The Supreme Court does not recognize a constitutional principle disfavoring special legislation, that is, legislation that singles out identifiable individuals for benefits or harms that are not applied to the rest of the population. As a result, both Congress and state legislatures routinely enact special legislation despite the fact that it has been linked to a variety of social harms, including corruption and the exacerbation of social inequality. But the Court’s weak protections against special legislation, and the resulting harms, are not inevitable. Instead, special legislation can be limited by what may be called a value of legislative generality, that is, a principle that legislation should be disfavored as suspect simply because it singles out identifiable individuals for special treatment.
In this Article, I argue that the value of legislative generality should be enforced as an independent constitutional principle. Three pillars— history, text, and philosophical considerations—support the conclusion that legislative generality is a principle of constitutional significance. First, the history of the revolutionary period leading up to the framing of the Constitution suggests that a key purpose of the Constitution was to address evils associated with special legislation. Second, the Constitution contains a number of under-enforced clauses that, when read together and in context, delineate a norm of legislative generality. Third, an interpretation of the Constitution that includes a value of legislative generality fits well with a number of philosophical traditions and leads to normatively attractive results. Together, these pillars support the conclusion that legislative generality is a value with constitutional weight and suggest that current constitutional doctrine should be modified to give effect to this principle. I conclude by calling for heightened judicial scrutiny over special legislation that offends the value of legislative generality, including contemporary special legislation in the areas of immigration, public benefits, and criminal law.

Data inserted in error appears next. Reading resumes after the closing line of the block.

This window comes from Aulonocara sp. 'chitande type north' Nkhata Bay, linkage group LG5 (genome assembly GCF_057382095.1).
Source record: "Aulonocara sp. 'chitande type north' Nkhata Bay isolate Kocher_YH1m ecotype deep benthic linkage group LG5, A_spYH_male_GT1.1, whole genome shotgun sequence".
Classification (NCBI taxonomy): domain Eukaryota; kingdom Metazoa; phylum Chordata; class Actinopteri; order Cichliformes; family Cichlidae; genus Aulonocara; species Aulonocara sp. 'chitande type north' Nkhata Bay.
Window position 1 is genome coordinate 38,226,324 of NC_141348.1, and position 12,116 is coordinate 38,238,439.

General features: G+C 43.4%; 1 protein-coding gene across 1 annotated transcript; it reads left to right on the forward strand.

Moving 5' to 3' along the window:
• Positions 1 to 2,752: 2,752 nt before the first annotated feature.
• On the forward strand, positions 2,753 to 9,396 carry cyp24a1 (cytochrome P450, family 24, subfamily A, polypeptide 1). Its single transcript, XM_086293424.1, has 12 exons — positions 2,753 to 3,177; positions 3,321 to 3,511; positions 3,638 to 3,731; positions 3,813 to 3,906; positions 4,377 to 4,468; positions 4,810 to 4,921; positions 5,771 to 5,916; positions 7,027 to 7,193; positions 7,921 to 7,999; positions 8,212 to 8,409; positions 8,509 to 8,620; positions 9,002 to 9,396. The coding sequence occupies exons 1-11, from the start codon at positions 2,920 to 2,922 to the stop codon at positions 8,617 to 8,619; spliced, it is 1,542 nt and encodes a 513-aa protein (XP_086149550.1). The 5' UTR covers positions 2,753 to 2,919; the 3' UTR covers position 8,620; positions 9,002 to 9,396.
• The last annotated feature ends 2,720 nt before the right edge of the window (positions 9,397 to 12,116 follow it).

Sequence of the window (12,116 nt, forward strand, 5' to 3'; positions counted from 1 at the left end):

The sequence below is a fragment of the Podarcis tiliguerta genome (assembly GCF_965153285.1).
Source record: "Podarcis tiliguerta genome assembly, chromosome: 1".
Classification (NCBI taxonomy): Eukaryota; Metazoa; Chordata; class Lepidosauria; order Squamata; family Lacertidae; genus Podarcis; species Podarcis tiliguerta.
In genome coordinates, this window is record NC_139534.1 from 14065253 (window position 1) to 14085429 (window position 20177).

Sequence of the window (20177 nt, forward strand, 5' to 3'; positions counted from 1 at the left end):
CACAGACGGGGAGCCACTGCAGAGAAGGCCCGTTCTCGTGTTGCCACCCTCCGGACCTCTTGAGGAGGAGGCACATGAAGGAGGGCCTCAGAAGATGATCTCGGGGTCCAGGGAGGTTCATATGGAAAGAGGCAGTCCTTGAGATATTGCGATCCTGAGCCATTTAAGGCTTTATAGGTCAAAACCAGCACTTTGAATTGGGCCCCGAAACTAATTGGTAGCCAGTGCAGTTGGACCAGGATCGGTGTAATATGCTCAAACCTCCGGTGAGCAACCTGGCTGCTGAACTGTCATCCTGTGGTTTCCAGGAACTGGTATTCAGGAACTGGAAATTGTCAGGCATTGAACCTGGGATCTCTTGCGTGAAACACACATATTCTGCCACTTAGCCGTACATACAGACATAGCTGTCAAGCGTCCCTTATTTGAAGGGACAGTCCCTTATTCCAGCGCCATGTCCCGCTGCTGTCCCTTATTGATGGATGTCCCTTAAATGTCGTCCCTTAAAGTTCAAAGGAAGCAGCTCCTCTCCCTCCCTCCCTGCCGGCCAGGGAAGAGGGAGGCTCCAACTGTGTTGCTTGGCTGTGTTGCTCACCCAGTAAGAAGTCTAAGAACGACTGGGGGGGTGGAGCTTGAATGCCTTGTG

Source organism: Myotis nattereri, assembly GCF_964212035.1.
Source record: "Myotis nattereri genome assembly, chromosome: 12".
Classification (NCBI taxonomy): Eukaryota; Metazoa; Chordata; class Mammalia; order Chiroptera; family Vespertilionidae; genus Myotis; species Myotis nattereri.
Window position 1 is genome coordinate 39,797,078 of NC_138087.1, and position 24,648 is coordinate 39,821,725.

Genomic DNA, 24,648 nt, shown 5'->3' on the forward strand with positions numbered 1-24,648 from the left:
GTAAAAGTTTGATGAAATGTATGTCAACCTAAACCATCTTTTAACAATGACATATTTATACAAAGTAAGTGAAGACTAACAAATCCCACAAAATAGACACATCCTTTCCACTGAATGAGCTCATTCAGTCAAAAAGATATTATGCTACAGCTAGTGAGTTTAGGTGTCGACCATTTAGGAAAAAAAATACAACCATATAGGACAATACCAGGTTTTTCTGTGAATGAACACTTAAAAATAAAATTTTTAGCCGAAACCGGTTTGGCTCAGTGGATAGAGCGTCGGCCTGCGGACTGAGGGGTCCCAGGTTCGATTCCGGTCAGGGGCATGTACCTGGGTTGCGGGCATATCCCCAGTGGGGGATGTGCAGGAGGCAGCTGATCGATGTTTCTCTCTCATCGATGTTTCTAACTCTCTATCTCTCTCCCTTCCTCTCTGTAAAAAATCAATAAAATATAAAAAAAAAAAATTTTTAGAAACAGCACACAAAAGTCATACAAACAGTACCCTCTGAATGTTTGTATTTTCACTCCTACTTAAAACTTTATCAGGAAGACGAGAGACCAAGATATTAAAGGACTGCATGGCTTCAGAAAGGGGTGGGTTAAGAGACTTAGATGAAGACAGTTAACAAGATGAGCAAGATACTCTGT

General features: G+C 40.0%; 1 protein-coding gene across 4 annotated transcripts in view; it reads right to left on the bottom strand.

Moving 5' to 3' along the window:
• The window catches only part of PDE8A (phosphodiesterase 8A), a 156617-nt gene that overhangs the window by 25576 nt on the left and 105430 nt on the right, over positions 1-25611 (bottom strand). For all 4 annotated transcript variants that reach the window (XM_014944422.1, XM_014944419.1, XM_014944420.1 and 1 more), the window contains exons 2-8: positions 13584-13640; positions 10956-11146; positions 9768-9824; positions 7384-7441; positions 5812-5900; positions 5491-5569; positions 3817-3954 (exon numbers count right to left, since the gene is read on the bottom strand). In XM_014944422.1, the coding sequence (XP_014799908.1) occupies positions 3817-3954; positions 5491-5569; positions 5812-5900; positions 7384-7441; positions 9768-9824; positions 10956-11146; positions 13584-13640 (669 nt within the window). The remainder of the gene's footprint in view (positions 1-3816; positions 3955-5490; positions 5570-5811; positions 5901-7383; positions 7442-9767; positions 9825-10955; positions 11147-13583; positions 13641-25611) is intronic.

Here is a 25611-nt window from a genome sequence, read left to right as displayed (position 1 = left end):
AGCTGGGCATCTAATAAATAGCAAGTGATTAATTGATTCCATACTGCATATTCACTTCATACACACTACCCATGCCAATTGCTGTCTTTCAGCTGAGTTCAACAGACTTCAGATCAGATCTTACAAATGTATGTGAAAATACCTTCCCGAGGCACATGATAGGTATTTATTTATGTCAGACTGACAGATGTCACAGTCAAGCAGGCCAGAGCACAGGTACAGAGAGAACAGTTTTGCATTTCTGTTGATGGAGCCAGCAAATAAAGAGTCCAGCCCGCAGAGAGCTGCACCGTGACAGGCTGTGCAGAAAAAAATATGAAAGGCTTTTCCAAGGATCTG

Evan C. Zoldan,
Reviving Legislative Generality,
98 Marq. L. Rev. 625
Available at: http://scholarship.law.marquette.edu/mulr/vol98/iss2/2